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Distance between tennis ball and the top of the net

  • #1

Homework Statement



During a tennis match, a player serves the ball at 25.3 m/s, with the center of the ball leaving the racquet horizontally 2.50 m above the court surface. The net is 12.0 m away and 0.900 m high. When the ball reaches the net, (a) what is the distance between the center of the ball and the top of the net? (b) Suppose that, instead, the ball is served as before but now it leaves the racquet at 5.00° below the horizontal. When the ball reaches the net, what now is the distance between the center of the ball and the top of the net? Enter a positive number if the ball clears the net. If the ball does not clear the net, your answer should be a negative number.

I need help trying to set up an equation for this. I am not sure what I should use. could some one please point me in the right direction?
 

Answers and Replies

  • #2
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You need to set up two equations, one for the distance in the x direction, and one for the distance in the y direction.
Use the equation: [tex]x = x_0 + v_0 t + (1/2) a t^2[/tex] (this can be applied in the y direction as well)
 
  • #3
OK so would, x0= 0 and v0= 25.3 m/s? Also would t= 0.474s from the equation t=x/v = t=12/25.3 = 0.474s?
 
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  • #4
Wait I just confused myself even more. Is x equal to 12m? so plug that in and solve for t?
 
  • #5
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Ok, now set up the equation for the y-direction. Hint: What is the initial velocity in the y? Also what is the initial height in y? What is the acceleration in this case?

Yeah, you want to find t because that's the time that it takes for it to reach 12m in the x-direction, then you can use that time and plug it back in the y-direction equation to find the height at time t. Then take the difference of that height with the height of the net, .9m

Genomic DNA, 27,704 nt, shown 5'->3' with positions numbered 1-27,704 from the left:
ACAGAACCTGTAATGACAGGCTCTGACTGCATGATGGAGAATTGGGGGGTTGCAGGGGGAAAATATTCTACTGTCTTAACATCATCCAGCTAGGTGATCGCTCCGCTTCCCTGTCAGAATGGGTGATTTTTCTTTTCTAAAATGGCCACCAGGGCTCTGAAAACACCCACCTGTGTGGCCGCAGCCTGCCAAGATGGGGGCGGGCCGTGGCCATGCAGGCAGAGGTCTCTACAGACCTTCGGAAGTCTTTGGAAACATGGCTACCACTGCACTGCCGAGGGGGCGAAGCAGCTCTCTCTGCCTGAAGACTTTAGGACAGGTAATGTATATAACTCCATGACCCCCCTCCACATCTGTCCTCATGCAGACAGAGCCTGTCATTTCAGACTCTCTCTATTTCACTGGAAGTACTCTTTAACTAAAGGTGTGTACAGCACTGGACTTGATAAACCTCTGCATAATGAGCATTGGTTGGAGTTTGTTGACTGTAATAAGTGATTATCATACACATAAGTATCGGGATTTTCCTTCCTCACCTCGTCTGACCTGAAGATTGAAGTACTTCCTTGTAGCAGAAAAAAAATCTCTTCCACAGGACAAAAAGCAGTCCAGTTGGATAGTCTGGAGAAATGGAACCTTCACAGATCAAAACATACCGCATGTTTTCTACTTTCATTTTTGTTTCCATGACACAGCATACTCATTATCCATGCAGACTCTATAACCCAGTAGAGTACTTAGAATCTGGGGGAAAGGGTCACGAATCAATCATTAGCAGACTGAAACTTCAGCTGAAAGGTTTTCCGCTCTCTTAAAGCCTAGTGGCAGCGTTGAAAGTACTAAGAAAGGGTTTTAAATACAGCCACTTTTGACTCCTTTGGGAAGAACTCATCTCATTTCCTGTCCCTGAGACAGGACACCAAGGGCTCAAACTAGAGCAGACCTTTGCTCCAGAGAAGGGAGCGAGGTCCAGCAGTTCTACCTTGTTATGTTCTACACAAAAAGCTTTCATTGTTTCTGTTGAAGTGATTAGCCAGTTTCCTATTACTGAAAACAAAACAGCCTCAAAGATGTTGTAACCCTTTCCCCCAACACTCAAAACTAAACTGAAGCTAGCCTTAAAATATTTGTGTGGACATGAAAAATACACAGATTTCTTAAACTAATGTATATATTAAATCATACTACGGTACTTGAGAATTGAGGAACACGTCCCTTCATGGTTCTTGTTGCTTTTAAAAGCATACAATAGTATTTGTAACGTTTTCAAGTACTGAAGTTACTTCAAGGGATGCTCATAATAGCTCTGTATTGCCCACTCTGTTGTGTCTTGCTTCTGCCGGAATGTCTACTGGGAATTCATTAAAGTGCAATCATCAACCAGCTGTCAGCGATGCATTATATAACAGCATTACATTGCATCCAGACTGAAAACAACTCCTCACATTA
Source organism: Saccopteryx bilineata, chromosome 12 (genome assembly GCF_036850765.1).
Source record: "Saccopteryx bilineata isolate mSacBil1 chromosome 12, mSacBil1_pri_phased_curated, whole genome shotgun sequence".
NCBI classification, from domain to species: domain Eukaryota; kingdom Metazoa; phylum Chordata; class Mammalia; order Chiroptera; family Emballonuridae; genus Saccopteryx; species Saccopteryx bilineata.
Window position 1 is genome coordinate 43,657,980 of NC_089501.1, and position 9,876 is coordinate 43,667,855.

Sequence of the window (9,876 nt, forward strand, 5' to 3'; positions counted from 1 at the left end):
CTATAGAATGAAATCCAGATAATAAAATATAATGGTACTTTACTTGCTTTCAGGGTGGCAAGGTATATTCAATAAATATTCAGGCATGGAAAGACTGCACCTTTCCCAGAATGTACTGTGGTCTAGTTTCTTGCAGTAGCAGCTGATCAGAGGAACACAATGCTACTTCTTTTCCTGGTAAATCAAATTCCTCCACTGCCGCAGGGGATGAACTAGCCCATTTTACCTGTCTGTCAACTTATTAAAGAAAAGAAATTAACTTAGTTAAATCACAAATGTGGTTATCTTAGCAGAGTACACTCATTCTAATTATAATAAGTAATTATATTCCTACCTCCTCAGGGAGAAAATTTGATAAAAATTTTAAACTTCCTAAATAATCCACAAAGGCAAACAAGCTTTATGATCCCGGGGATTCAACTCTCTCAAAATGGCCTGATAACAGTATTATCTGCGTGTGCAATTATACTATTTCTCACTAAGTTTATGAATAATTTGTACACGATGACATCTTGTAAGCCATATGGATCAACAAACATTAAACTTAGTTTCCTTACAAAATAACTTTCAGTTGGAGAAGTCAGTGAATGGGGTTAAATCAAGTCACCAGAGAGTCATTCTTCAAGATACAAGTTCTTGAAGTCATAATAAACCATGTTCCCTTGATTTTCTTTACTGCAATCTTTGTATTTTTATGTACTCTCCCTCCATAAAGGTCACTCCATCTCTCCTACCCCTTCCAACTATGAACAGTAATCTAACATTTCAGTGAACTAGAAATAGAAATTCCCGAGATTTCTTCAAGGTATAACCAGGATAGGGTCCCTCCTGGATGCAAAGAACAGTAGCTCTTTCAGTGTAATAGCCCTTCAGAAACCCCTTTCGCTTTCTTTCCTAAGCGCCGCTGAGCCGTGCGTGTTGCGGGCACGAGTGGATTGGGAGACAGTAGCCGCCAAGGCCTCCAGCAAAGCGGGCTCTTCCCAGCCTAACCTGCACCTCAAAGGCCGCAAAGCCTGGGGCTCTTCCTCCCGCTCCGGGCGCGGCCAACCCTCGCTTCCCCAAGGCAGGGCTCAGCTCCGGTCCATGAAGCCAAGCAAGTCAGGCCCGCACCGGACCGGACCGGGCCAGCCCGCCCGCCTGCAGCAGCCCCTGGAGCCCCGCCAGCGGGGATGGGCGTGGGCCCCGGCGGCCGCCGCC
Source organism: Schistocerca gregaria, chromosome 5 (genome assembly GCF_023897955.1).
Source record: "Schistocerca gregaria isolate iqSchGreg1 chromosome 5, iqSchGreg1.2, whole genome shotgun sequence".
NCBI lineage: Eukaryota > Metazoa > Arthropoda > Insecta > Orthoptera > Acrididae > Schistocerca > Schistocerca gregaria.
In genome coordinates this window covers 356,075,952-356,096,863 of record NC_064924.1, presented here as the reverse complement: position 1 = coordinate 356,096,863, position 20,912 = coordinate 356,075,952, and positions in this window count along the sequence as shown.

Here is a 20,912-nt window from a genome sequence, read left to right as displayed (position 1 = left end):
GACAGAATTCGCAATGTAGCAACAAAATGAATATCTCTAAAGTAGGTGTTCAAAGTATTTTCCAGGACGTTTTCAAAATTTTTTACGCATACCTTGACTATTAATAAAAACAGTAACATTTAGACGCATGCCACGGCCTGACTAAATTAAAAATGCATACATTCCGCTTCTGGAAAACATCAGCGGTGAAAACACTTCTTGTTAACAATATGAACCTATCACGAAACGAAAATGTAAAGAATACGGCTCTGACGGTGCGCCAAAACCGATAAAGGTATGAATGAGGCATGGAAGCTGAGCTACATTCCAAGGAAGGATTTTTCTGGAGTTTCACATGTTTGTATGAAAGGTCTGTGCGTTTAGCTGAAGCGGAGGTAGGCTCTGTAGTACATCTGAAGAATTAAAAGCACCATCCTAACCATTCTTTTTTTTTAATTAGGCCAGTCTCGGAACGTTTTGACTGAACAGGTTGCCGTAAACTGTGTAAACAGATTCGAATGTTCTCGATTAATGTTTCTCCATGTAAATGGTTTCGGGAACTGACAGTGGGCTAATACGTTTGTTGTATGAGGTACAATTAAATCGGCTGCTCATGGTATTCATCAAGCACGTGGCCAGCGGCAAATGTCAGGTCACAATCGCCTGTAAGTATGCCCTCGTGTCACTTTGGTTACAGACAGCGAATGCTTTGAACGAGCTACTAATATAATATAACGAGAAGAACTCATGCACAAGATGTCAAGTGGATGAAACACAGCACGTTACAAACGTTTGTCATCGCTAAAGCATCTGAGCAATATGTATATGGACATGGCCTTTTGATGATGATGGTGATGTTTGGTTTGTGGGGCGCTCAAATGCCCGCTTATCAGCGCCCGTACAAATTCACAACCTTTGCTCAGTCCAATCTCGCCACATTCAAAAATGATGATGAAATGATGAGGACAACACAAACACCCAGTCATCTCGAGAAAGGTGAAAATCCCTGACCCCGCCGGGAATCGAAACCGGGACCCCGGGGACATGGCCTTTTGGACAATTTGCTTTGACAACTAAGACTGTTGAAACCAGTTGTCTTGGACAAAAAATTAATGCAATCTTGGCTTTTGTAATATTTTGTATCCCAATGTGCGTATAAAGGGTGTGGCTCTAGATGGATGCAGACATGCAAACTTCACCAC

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  • #6
Would the initial velocity in the y be 0?
 
  • #7
238
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Yes. Then the initial [tex]y_{0}[/tex] would be the height in which the player served the ball, which would be? Then write out the equation and plug back in t.
 
  • #8
initial height would be 2.5 m
 
  • #9
so wold the equation look like this?

y=2.5+0+.5(9.8)(.437)^2
y=3.44m

then subtract the height of the net from that to get 2.54m?
 
  • #10
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Ok, then what would [tex]y = y_0 + v_0 t + (1/2) a t^2[/tex] be? a=acceleration due to gravity

Close, but no. In what direction is gravity in?
 
  • #11
what I did above ^ ??
 
  • #12
what do you mean? should it be negative?
 
  • #13
238
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Yes, it should since you took the distance 2.5m to be positive, then the direction of gravity is downwards, negative. Then you should get y=? Then the difference between the ball and the net is?
 
  • #14
y=2.5+0-.5(9.8)(.437)^2
y=1.56m

1.56-0.9= 0.66m above the net?
 
  • #15
238
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Wait, no. Check your time,t, again. It's not correct. Look at your second post
 
  • #16
The second post if wrong I think...

12=25.3t+4.9t^2 and solve for t and I get 0.437s

I don't think the way I did it in the second post is quite right.
 
  • #17
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What? Then how are you getting t?

Dude, you're confusing yourself. Why are you plugging in 12? 12m is the distance in the x direction. You are finding Y. You were doing just fine, you're just mixing up the x and the y.

12=25.3t+4.9t^2
This is absolutely wrong. There are NO acceleration in the x direction. Reread the entire thread.
 
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  • #18
from the equation x=x0+v0t+.5gt^2 plug in x=12 v0=25.3 and solve for t
 
  • #19
ohhhh my bad man i screwed up your right
 
  • #20
238
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There are two equations
(1) [tex]y=2.5m-\frac{1}{2}(9.8m/s^2)(t)^2 [/tex]
(2) [tex]x=25.3m/s * t[/tex]

You already solved for t, in (2) when x = 12. Now, plug it back into (1). Then, y would be?
 
  • #21
y=2.5+0-.5(9.8)(.474)^2

y=1.4m

then 1.4-.9=.5m above the net
 
  • #22
238
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Yes, that's correct.
 
  • #23
Ok thanks for your help! For part B would i do basically the same ting just factor in the 5 degree angle?
 
  • #24
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Yes. Do you know how to do that, you have to take the x, y-component forms of the velocity. For example, for the x-component form of the velocity = [tex]Vcos(\theta)[/tex], where theta is your angle.
 
  • #25
and y is same thing but sin correct?
 

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